Out of Poverty?

The boys from Chrysalis School sharing a few melons!

We’d like to thank people that come and visit our blog regularly.  Sorry we’ve not posted much this month – it’s not because we have little happening – perhaps the opposite – but we have had service problems with our internet and therefore some of the planned blogs have not been possible to deliver.

Firstly, we’ve really launched “Chicken for Change”.  This is the project that works with children working at the quarry in Kireka and Nyeko has been responsible for looking after the chicks and also the rostering of the project members, who have so far been diligently looking after the chicks.  I hope that Nyeko can update you before he leaves in a couple of weeks and I know he has some photos too of the chicks and the ex-quarry-workers.

I have also talked to Martin, who is looking after the Western Uganda part of our melon-planting project.  We’ve had some technical difficulties here again, but we think that we may have neglected to pollinate the flowers and with an absence of bees, this could have caused our problem.  He will able soon to update on the melon project.

This week I have been reading “Out of Poverty” by Paul Polak and I have been comparing our project to Paul Polak’s vision for ending poverty in the world.  For those of you who have not read the book, Paul is interested mainly in smallholder farmers and his priority has been Asia – India and Bangladesh, though he has worked too in Zambia and Somalia (and probably other places I am unaware of).  What he says is powerful.  Imagine you are a banker and you are taking a risk with somebody’s money.  If you make a mistake with your investment, then probably no one will notice, as bankers do this all of the time.  If you make a larger mistake you would be cautioned or possibly even lose your job and then you would sit back on what bonuses you have been making when you got the job right.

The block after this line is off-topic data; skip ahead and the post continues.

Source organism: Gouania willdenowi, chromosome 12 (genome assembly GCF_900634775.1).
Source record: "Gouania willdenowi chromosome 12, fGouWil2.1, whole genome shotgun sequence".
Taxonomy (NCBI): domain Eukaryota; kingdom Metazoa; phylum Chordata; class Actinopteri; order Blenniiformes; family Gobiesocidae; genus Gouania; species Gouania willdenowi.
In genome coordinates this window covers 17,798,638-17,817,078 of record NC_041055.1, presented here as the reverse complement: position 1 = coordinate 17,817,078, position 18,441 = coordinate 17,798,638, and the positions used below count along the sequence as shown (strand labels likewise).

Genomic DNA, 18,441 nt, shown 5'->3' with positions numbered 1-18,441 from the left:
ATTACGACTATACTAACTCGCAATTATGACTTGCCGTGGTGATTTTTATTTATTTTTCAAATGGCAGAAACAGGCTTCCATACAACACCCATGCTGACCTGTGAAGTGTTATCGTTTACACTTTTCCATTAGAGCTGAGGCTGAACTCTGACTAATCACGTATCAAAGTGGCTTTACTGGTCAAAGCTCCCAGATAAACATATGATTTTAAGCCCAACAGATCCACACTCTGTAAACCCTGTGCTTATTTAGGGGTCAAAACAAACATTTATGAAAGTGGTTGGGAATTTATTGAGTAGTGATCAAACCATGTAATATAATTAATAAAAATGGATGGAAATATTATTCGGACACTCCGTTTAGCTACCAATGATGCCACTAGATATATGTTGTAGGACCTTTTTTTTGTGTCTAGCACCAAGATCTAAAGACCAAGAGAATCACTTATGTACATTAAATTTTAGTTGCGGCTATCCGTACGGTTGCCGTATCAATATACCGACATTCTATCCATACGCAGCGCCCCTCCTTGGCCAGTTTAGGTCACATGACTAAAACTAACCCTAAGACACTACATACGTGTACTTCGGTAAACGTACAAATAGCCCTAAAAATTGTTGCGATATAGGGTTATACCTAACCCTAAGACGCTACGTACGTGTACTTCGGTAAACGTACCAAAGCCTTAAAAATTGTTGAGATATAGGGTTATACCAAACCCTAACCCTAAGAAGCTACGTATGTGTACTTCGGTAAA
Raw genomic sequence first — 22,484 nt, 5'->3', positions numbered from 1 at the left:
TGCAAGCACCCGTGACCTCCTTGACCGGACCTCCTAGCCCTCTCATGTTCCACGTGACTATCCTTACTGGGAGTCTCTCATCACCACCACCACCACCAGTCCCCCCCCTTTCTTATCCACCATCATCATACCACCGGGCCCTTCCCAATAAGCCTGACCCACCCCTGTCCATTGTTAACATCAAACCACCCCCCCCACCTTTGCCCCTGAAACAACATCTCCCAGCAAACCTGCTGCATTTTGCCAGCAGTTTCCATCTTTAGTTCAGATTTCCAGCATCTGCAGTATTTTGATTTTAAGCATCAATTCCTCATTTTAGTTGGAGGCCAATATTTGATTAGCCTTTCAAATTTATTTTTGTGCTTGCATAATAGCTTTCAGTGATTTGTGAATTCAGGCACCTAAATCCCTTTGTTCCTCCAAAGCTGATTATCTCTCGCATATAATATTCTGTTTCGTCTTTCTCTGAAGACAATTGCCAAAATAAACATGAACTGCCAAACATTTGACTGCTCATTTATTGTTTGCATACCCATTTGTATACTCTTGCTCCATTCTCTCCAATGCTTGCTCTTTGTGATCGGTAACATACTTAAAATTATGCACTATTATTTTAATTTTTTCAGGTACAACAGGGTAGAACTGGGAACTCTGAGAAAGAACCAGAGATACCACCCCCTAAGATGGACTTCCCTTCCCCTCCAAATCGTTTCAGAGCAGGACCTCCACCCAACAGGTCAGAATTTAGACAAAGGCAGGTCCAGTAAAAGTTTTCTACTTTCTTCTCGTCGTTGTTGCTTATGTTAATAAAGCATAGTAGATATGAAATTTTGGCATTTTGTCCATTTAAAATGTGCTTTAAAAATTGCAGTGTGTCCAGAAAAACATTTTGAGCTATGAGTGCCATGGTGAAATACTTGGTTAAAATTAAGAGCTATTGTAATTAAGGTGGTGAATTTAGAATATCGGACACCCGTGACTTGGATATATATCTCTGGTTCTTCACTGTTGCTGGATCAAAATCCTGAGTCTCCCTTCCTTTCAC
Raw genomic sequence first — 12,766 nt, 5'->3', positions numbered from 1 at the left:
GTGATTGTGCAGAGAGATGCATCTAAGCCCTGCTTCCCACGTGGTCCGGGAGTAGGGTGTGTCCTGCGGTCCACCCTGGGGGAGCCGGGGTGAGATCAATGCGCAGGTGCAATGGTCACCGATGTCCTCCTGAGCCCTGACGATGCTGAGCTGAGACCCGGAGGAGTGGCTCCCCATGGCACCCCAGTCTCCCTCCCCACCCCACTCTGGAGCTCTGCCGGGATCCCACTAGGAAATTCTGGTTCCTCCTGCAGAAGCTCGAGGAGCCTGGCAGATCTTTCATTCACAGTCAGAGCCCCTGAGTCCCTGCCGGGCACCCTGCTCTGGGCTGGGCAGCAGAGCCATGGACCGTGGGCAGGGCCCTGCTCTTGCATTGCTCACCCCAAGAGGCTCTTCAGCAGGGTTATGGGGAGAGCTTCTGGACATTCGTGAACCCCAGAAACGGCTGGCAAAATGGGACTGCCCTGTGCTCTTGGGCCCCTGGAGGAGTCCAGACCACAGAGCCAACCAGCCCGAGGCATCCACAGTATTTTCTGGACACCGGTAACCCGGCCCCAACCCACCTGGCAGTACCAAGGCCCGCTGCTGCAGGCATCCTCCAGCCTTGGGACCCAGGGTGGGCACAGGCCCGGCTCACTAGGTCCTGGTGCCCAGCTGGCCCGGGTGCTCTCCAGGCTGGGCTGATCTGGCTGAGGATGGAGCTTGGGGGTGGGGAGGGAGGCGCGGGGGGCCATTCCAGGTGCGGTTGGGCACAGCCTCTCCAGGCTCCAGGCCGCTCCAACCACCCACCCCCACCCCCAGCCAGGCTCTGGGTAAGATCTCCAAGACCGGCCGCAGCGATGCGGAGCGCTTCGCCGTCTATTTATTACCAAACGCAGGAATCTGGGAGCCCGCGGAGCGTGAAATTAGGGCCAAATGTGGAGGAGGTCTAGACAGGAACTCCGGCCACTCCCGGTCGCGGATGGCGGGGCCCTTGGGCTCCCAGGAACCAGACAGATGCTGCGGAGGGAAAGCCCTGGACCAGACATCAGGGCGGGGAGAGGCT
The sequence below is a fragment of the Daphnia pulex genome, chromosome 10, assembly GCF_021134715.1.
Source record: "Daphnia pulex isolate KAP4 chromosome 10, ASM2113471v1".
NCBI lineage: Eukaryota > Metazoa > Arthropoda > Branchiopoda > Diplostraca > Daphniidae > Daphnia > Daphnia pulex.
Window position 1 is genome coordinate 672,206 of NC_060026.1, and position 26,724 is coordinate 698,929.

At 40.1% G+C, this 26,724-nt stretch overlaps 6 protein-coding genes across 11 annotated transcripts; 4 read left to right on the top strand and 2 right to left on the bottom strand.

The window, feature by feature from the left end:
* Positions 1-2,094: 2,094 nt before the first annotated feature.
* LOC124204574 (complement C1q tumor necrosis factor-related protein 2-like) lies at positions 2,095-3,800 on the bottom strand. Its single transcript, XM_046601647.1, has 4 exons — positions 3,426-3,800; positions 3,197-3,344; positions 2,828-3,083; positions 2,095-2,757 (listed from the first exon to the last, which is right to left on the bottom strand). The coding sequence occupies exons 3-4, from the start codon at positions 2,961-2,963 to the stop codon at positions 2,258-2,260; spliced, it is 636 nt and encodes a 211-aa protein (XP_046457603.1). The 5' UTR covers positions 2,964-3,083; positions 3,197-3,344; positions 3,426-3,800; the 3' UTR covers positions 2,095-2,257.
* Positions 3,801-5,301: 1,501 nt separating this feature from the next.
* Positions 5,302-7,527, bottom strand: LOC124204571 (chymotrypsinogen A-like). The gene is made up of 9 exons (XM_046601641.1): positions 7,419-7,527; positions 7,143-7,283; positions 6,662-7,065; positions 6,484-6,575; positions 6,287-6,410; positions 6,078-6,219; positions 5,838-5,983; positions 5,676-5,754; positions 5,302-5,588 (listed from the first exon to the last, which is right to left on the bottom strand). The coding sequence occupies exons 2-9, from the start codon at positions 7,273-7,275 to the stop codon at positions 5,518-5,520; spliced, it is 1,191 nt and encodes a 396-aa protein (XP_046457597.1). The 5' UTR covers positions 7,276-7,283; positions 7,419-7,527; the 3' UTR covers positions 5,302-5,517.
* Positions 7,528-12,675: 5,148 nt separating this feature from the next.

In contrast, a subsistence farmer often makes too little food to feed (usually) his family.  They suffer a bit that year and  they hope things will be better next year.  So far, he has made no mistake.  It could be a flood, it could be bad weather and these things are out of his control.  On a good year, he manages to make just enough to feed his family and perhaps there’s even a surplus, which can be used to contact a relative or buy more food – the latter is the most common.  Still no mistake.  Let’s say a farmer is approached by someone, who offers a new type of seed, which the farmer has never grown before and he is promised that he can make good profits to bring him and his family out of poverty.  Clearly, he will buy the new seeds?  In most cases, he will not, because he cannot put at risk his entire family, who rely on his farmland for their existence.  So, what Paul is saying is that we must look at ways to do more on the land than he is currently doing and in many cases this involves irrigation and planting in times when there is no rain, so as not to jeopardise the crucial crop.

I mention this because the melon project we are doing fits into this category.  We don’t plan it as a replacement, but more as an additional crop that can be planted on land in the village and will need intensive care, when the farmers are least busy, during the dry season.

So, having said all that, we have produced a new video about our project and school, which mentions our melon project and that is where I will leave you for today.  We’ll cover some of the issues raised in the video on another posting!

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One thought on “Out of Poverty?

  1. Thank you for the information about the book “Out of Poverty”, I will have to read it some time. This is a really good project and you are doing so well to keep it up! All the best for the rest of the competition. Please send us all of the details of your final report by Friday 2nd December.
    the SEC Team.

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